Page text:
During the first week of September, members of our European Research Council funded project, Carceral Archipelago, attended the Fourth European Congress on World and Global History, held in Paris at the École Normale Supérieure.
While at the Congress, a number of the project’s researchers had the exhilarating opportunity of presenting aspects of their research on a shared panel for the first time. Participants of the panel, which was titled, Carceral Archipelago: Space, circulation and penal confinement in global perspective, c. 1750-1939, felt very fortunate to have as a discussant Russianist Dr. Alain Blum of the Centre d’Études des Mondes Russe, Caucasien et Centre-Européen of des Hautes Études en Sciences Sociales.
The project’s principal investigator, Professor Clare Anderson, began the discussion with a presentation titled, A global history of penal transportation in the British Empire, c. 1750-1939. Professor Anderson described the way in which the development of penal thought within various national and colonial contexts resulted from global circulations and flows of penal knowledge. She cited multiple examples illustrative of the interconnectedness of various nations’ prison policies, the confluence of which influenced both prisoner transportation and confinement. For example, the “mark system” conceived of by British penologist Alexander Maconochie, informed the use of the “coin system” on the Andaman Islands. In a similar way, Russian legislators drew on the experiences of the French in French Guiana and the British in Australia as they struggled to reconceptualize the tsarist penal system during the mid nineteenth century. Dr. Anderson also suggested that the methods by which prisoners were documented and catalogued during the colonial era were underpinned by a sense of modernity, and can yet be seen within contemporary penal practices.
The next panelist, Dr. Christian DeVito, addressed the transportation of prisoners within the Spanish empire, with an emphasis on integrating land and sea routes, in The place of convicts in late colonial Spanish America, 1750-1830s. Dr. DeVito proposed that an overemphasis on the metropole vs. penal flows has obscured the importance of inter-regional flows of convict labour. He also foregrounded issues connected to the materiality of these transportation processes – from the ships used to convey prisoners to long land marches during which prisoners were marched, spectacle-like, through rural villages.
Panelist Katy Roscoe, a PhD student at the University of Leicester, shifted the session’s emphasis from the spatial politics of trans-oceanic passage and long prisoner marches to the individual spatiality of four British penal islands located off the coast of Australia. In Islands of incarceration: institutional and geographical diversity on Australian convict islands, Katy contrasted the varying spatial environments of Cockatoo island, Rottnest island, Melville island, and St. Helena island, drawing attention to the intersection of function and environment on each. While the over-arching goal of confinement united these locations, each was also used to answer a separate, specific need. Cockatoo island was designated as a place of secondary punishment and banishment; St. Helena island became a site for economic development. Prisoners with tickets of leave were given pistols (useful for fighting off indigenous inhabitants) and were sent to Melville island, while Rottnest island was a carceral space for indigenous offenders.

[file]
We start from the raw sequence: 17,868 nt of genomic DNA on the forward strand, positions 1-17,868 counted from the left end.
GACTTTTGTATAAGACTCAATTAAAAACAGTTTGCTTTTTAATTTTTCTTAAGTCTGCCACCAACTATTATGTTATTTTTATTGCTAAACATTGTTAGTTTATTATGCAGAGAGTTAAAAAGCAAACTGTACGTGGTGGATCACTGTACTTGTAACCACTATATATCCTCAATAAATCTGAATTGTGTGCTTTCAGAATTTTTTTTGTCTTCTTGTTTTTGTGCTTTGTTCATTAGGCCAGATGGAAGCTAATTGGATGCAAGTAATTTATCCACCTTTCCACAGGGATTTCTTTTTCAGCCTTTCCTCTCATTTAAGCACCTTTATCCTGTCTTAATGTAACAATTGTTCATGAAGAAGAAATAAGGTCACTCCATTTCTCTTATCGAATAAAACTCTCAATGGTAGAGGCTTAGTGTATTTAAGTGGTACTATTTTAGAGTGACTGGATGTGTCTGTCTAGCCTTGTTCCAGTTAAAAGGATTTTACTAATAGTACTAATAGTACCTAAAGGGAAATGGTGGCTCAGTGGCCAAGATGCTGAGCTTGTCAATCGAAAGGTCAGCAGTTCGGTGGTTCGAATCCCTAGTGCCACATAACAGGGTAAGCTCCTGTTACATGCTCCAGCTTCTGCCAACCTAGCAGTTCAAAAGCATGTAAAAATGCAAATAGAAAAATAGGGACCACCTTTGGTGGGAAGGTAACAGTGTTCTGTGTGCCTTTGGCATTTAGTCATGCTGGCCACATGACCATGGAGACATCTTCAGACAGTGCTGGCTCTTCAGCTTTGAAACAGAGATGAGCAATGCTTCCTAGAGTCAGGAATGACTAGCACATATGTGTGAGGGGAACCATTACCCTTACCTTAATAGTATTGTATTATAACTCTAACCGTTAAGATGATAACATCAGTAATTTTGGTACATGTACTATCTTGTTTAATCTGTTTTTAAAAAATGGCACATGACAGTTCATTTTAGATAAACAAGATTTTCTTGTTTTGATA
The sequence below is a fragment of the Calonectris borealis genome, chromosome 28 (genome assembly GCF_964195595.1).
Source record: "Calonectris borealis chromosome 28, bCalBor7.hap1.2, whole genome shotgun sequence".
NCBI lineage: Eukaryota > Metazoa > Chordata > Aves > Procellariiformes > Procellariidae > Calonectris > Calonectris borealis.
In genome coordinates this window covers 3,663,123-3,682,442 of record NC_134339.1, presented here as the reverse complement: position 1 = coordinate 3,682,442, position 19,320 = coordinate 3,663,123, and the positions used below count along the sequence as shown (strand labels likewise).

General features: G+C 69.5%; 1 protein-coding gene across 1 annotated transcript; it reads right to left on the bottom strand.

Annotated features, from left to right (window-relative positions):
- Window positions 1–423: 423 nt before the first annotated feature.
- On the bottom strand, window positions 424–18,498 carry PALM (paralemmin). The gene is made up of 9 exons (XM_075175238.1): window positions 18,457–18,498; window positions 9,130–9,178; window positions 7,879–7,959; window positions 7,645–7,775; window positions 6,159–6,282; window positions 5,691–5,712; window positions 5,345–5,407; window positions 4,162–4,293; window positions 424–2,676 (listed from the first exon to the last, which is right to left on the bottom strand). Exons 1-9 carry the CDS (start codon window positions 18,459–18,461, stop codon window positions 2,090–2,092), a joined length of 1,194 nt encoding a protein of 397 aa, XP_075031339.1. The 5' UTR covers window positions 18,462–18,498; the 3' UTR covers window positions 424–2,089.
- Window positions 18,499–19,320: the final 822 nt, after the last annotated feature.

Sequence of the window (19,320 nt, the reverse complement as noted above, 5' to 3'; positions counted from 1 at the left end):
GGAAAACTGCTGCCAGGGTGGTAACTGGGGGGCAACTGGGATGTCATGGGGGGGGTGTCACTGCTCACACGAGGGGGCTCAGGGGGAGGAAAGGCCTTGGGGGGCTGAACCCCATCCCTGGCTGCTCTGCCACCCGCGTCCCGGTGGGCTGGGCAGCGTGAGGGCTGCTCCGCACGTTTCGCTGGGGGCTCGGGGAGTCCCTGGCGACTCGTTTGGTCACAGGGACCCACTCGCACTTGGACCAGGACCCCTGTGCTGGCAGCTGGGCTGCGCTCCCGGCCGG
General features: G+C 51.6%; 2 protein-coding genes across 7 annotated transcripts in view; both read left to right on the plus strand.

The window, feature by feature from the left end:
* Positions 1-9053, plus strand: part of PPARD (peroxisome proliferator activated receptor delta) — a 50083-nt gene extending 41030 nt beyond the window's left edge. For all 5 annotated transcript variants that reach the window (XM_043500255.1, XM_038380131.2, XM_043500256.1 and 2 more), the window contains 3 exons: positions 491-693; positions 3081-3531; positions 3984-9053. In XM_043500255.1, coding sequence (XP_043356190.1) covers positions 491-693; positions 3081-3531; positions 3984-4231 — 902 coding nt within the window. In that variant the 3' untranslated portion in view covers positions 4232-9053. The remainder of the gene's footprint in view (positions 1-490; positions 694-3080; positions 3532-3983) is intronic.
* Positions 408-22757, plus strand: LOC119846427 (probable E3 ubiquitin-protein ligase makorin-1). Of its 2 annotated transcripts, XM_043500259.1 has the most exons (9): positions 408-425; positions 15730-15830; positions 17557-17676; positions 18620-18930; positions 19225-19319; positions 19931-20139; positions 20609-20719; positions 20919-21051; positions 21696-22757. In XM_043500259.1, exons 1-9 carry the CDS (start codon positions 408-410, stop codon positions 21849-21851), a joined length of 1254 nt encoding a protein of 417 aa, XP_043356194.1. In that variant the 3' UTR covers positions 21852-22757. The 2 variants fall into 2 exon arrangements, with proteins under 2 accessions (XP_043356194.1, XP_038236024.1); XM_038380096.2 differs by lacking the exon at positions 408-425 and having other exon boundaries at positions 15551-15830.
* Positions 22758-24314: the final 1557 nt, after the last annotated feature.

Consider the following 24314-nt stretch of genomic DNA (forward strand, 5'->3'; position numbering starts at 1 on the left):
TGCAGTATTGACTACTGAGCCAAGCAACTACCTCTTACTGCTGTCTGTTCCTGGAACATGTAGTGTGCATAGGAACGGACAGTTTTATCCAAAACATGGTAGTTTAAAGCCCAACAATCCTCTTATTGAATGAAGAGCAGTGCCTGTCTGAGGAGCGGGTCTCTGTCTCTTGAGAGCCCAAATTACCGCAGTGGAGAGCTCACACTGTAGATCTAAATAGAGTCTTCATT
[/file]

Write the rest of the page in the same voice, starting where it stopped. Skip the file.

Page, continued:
In Translation of of punishment: Integration of Japanese penal discursive sphere in the global penal information network, panelist Takashi Miyamoto discussed the circulation of European penal ideas to Japan during the late nineteenth century. Using illustrations from Bulletin de la Societe Penitentatire du Japon, he drew attention to the influence of French and British thought on Japanese legislative framers. Takashi additionally noted that the Japanese were highly incentivized to translate and study the contributions made by European nations at prison congresses throughout the late nineteenth century.
University of Leicester PhD researcher Carrie Crockett evaluated the spatiality of the tsarist penal colony on Sakhalin island, (1868-1905). Just as Pinchgut could be seen from the Sydney coast, prisoners on Sakhalin could glimpse Lazarev across the Tatar Strait. The settlement’s proximity to Siberia, which was regarded as a space ripe with opportunities for economic and social mobility, as well as to Japan, Manchuria, and China, counterbalanced Sakhalin’s reputation as a closed, brutal prison. In We could see the mainland from our shore: the blurring of spatial boundaries on Sakhalin, Carrie explored the ways in which the penal settlement’s geographical position fostered a sense of multi-national interconnectedness, the perception of which rendered its boundaries porous and negotiable.
At the conclusion of the panel presentation, Dr. Alain Blum suggested that Carceral Archipelago project researchers evaluate their papers’ overlapping themes–the spatial politics of incarceration and the circulation of ideas–with an eye to unifying them under a single context. He proposed that we consider in greater depth the ways in which spatiality might have been constructed as a result of carceral circulations. Questions from the audience also gave us much to muse upon. Dr. Judith Pallot posed the provocative question, “What makes transportation a distinctive experience?” Other scholars offered their insights regarding the impact of administrative and legal jurisdictions on prisoners’ experience of transportation.